Photo equipment legal issues

Man holding black camera with customer in background looking at photo equipment

Some of the key areas where legislation is likely to affect your business are listed below.

What licences does a photo equipment business need?

Although there are no licensing requirements relating specifically to photographic equipment dealers, you should be aware that:

  • if credit facilities are offered to consumers you will need consumer credit authorisation from the Financial Conduct Authority (FCA)
  • if background music is provided in the shop you will usually need a Music Licence from PPL PRS Ltd. There is an annual fee for this which you can pay online on the PPL PRS website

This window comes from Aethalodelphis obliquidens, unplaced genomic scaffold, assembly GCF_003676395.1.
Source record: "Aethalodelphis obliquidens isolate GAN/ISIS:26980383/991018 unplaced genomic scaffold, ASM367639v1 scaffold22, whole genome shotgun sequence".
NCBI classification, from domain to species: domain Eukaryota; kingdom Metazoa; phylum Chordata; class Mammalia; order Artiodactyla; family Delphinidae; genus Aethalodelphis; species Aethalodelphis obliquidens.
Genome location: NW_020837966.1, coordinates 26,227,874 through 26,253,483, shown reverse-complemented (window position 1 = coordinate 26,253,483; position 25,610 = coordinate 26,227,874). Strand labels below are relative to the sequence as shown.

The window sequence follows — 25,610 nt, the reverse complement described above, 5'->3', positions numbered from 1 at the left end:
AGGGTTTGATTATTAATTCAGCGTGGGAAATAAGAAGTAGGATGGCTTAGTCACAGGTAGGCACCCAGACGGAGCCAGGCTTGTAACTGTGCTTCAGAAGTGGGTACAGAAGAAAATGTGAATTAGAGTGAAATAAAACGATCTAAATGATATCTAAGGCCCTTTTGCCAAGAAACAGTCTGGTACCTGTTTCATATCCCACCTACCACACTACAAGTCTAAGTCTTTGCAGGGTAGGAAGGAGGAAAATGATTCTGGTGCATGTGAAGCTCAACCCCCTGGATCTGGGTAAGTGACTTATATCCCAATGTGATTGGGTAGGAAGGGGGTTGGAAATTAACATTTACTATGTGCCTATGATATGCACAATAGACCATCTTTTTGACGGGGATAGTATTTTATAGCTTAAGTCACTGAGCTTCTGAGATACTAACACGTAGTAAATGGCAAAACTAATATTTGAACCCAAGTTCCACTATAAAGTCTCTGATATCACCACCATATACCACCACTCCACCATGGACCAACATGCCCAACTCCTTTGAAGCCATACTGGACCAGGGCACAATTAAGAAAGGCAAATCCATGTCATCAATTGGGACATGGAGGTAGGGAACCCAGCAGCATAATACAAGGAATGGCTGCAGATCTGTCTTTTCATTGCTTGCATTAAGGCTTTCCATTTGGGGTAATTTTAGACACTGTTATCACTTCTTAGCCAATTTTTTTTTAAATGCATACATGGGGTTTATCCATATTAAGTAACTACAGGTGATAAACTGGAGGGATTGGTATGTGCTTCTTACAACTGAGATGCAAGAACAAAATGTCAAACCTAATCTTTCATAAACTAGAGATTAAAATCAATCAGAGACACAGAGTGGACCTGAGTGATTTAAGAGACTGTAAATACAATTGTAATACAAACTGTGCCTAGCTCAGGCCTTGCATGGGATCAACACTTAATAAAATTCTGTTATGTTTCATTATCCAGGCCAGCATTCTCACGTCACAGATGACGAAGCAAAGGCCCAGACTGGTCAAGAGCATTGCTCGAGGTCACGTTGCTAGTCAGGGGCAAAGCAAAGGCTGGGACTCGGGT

• if you sell, advise on, arrange or assist in selling general insurance you may need to be either directly regulated by the FCA or become an appointed representative of an FCA authorised principal insurer, even if insurance is only a small part of your business - for example, you might sell camera equipment insurance policies

Licensing of second-hand dealers

You might decide to sell some second-hand equipment. Local authorities in Scotland require second-hand dealers to obtain a licence or registration to operate. This applies unless dealing in second-hand goods is only incidental to the main business activity. Elsewhere in the UK, some local authorities license or register businesses (with certain specific exemptions) where second-hand dealing is the main or a significant part of the business and is not just incidental. If you are in any doubt as to whether second-hand dealer licensing may apply to your business, contact your local authority trading standards department for guidance.